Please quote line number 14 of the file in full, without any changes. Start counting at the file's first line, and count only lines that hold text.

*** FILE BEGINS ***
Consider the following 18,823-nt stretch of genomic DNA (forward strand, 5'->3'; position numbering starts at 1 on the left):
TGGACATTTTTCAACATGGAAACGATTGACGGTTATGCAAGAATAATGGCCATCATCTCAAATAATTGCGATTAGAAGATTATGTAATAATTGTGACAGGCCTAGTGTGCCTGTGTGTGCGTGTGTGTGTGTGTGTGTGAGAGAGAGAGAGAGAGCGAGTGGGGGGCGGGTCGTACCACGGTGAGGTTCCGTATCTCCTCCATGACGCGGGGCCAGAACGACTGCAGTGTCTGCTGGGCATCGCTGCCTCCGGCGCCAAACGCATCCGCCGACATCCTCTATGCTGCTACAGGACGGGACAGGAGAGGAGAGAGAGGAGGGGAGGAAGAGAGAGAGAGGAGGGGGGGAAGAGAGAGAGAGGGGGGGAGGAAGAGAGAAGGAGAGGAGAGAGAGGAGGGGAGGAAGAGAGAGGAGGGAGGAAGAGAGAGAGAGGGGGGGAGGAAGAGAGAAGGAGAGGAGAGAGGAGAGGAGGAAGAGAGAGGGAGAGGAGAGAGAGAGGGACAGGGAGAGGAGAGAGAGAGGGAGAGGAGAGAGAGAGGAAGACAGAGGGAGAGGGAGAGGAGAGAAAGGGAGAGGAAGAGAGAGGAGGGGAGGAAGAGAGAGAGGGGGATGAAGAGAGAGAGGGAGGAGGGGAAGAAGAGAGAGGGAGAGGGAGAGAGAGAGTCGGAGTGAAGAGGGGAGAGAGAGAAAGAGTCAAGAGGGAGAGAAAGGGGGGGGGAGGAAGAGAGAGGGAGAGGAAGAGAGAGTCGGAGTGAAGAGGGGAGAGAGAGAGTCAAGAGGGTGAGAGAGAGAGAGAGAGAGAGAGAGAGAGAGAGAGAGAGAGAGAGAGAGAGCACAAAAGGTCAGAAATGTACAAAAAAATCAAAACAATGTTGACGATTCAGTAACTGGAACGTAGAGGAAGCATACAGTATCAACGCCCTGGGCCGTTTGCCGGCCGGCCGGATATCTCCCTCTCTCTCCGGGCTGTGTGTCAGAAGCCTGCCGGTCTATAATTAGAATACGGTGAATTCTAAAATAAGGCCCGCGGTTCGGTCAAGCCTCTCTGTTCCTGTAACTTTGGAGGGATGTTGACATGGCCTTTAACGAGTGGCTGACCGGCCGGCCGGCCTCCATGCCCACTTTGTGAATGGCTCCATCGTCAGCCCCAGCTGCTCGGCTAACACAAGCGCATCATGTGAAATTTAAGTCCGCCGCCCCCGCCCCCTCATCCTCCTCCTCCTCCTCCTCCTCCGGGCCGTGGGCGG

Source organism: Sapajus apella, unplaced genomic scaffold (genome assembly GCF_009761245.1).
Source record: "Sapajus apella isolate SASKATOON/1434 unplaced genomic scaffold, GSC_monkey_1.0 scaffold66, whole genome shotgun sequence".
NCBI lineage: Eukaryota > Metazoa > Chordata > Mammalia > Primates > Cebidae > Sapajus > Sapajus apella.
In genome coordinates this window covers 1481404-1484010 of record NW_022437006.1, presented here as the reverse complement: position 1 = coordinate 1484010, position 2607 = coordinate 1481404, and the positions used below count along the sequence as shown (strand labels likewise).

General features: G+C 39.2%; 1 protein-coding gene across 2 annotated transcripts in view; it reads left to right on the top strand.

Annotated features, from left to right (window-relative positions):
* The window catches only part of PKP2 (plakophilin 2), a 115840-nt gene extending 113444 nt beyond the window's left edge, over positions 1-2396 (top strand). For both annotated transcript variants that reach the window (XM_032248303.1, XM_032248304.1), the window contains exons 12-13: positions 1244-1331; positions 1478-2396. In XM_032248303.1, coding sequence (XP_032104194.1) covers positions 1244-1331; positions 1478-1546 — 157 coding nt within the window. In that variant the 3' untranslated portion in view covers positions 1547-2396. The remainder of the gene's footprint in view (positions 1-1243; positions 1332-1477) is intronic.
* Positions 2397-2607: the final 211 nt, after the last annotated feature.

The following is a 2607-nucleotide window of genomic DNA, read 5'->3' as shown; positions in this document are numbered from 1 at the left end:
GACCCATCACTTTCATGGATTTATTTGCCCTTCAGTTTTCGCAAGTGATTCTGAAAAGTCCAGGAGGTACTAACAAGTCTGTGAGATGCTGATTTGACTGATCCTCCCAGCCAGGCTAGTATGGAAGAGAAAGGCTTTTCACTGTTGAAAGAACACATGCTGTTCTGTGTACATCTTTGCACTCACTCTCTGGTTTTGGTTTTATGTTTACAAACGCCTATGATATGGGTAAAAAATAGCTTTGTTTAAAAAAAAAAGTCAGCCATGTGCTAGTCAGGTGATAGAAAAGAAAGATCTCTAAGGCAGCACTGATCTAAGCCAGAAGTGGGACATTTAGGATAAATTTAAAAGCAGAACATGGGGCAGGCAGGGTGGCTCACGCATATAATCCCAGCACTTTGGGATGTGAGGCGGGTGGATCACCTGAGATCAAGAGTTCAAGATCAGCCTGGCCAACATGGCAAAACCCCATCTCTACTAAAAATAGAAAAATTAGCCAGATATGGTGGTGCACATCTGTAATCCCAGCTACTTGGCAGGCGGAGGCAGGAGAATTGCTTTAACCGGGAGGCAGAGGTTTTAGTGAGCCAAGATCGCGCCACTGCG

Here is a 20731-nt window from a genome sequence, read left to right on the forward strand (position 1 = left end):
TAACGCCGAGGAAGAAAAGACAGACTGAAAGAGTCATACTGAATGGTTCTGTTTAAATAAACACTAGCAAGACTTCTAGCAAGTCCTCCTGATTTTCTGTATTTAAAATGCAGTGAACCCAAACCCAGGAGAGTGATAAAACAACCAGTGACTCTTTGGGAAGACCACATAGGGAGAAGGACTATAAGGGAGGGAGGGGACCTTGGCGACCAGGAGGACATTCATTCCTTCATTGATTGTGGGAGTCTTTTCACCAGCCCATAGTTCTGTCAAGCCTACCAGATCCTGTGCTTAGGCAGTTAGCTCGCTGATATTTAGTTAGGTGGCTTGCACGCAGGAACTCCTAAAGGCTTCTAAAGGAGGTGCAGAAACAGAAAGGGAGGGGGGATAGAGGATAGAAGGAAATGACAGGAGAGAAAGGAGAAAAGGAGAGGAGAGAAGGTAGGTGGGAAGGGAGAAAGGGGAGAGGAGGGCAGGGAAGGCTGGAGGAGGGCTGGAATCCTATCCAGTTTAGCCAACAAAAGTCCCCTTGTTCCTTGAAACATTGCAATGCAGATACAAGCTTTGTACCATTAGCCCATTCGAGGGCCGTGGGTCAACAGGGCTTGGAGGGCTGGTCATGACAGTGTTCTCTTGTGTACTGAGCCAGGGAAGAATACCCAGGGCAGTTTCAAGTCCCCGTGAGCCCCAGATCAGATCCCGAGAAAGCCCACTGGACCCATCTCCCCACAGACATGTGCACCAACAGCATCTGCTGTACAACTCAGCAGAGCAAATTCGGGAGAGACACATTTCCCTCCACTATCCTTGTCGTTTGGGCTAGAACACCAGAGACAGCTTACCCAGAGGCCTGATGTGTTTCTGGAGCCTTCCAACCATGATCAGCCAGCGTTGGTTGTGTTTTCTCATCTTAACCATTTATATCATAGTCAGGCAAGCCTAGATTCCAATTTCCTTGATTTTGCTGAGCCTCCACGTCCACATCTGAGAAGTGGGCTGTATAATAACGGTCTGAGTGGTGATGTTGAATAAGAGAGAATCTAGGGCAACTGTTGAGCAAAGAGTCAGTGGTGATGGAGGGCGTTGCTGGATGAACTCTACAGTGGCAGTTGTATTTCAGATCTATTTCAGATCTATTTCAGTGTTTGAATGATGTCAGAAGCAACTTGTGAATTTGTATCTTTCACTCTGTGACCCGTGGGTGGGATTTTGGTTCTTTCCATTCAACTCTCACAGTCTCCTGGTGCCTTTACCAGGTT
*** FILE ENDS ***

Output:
TAACGCCGAGGAAGAAAAGACAGACTGAAAGAGTCATACTGAATGGTTCTGTTTAAATAAACACTAGCAAGACTTCTAGCAAGTCCTCCTGATTTTCTGTATTTAAAATGCAGTGAACCCAAACCCAGGAGAGTGATAAAACAACCAGTGACTCTTTGGGAAGACCACATAGGGAGAAGGACTATAAGGGAGGGAGGGGACCTTGGCGACCAGGAGGACATTCATTCCTTCATTGATTGTGGGAGTCTTTTCACCAGCCCATAGTTCTGTCAAGCCTACCAGATCCTGTGCTTAGGCAGTTAGCTCGCTGATATTTAGTTAGGTGGCTTGCACGCAGGAACTCCTAAAGGCTTCTAAAGGAGGTGCAGAAACAGAAAGGGAGGGGGGATAGAGGATAGAAGGAAATGACAGGAGAGAAAGGAGAAAAGGAGAGGAGAGAAGGTAGGTGGGAAGGGAGAAAGGGGAGAGGAGGGCAGGGAAGGCTGGAGGAGGGCTGGAATCCTATCCAGTTTAGCCAACAAAAGTCCCCTTGTTCCTTGAAACATTGCAATGCAGATACAAGCTTTGTACCATTAGCCCATTCGAGGGCCGTGGGTCAACAGGGCTTGGAGGGCTGGTCATGACAGTGTTCTCTTGTGTACTGAGCCAGGGAAGAATACCCAGGGCAGTTTCAAGTCCCCGTGAGCCCCAGATCAGATCCCGAGAAAGCCCACTGGACCCATCTCCCCACAGACATGTGCACCAACAGCATCTGCTGTACAACTCAGCAGAGCAAATTCGGGAGAGACACATTTCCCTCCACTATCCTTGTCGTTTGGGCTAGAACACCAGAGACAGCTTACCCAGAGGCCTGATGTGTTTCTGGAGCCTTCCAACCATGATCAGCCAGCGTTGGTTGTGTTTTCTCATCTTAACCATTTATATCATAGTCAGGCAAGCCTAGATTCCAATTTCCTTGATTTTGCTGAGCCTCCACGTCCACATCTGAGAAGTGGGCTGTATAATAACGGTCTGAGTGGTGATGTTGAATAAGAGAGAATCTAGGGCAACTGTTGAGCAAAGAGTCAGTGGTGATGGAGGGCGTTGCTGGATGAACTCTACAGTGGCAGTTGTATTTCAGATCTATTTCAGATCTATTTCAGTGTTTGAATGATGTCAGAAGCAACTTGTGAATTTGTATCTTTCACTCTGTGACCCGTGGGTGGGATTTTGGTTCTTTCCATTCAACTCTCACAGTCTCCTGGTGCCTTTACCAGGTT